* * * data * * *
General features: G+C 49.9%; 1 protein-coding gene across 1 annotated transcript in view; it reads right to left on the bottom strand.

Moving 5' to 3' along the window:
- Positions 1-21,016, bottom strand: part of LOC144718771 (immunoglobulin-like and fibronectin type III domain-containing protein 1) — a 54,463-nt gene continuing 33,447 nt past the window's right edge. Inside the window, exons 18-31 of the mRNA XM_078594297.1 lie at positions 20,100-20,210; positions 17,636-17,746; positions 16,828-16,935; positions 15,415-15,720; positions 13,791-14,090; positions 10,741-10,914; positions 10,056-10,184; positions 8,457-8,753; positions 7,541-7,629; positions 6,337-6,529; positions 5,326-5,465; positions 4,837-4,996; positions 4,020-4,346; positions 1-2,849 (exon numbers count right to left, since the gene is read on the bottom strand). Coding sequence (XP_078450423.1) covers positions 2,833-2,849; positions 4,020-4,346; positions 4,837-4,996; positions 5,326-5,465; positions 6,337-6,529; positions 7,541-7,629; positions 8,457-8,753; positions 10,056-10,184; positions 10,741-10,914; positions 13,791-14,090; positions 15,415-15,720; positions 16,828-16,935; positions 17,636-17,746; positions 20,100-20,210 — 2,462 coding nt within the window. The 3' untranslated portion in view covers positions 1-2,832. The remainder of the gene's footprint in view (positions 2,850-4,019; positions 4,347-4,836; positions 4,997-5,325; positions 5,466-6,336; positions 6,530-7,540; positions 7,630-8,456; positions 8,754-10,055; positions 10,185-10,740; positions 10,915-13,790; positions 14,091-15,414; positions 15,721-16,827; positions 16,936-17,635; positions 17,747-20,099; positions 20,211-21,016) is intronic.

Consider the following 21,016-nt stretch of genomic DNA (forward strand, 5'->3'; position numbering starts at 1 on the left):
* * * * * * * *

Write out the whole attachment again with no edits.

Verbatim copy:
General features: G+C 49.9%; 1 protein-coding gene across 1 annotated transcript in view; it reads right to left on the bottom strand.

Moving 5' to 3' along the window:
- Positions 1-21,016, bottom strand: part of LOC144718771 (immunoglobulin-like and fibronectin type III domain-containing protein 1) — a 54,463-nt gene continuing 33,447 nt past the window's right edge. Inside the window, exons 18-31 of the mRNA XM_078594297.1 lie at positions 20,100-20,210; positions 17,636-17,746; positions 16,828-16,935; positions 15,415-15,720; positions 13,791-14,090; positions 10,741-10,914; positions 10,056-10,184; positions 8,457-8,753; positions 7,541-7,629; positions 6,337-6,529; positions 5,326-5,465; positions 4,837-4,996; positions 4,020-4,346; positions 1-2,849 (exon numbers count right to left, since the gene is read on the bottom strand). Coding sequence (XP_078450423.1) covers positions 2,833-2,849; positions 4,020-4,346; positions 4,837-4,996; positions 5,326-5,465; positions 6,337-6,529; positions 7,541-7,629; positions 8,457-8,753; positions 10,056-10,184; positions 10,741-10,914; positions 13,791-14,090; positions 15,415-15,720; positions 16,828-16,935; positions 17,636-17,746; positions 20,100-20,210 — 2,462 coding nt within the window. The 3' untranslated portion in view covers positions 1-2,832. The remainder of the gene's footprint in view (positions 2,850-4,019; positions 4,347-4,836; positions 4,997-5,325; positions 5,466-6,336; positions 6,530-7,540; positions 7,630-8,456; positions 8,754-10,055; positions 10,185-10,740; positions 10,915-13,790; positions 14,091-15,414; positions 15,721-16,827; positions 16,936-17,635; positions 17,747-20,099; positions 20,211-21,016) is intronic.

Consider the following 21,016-nt stretch of genomic DNA (forward strand, 5'->3'; position numbering starts at 1 on the left):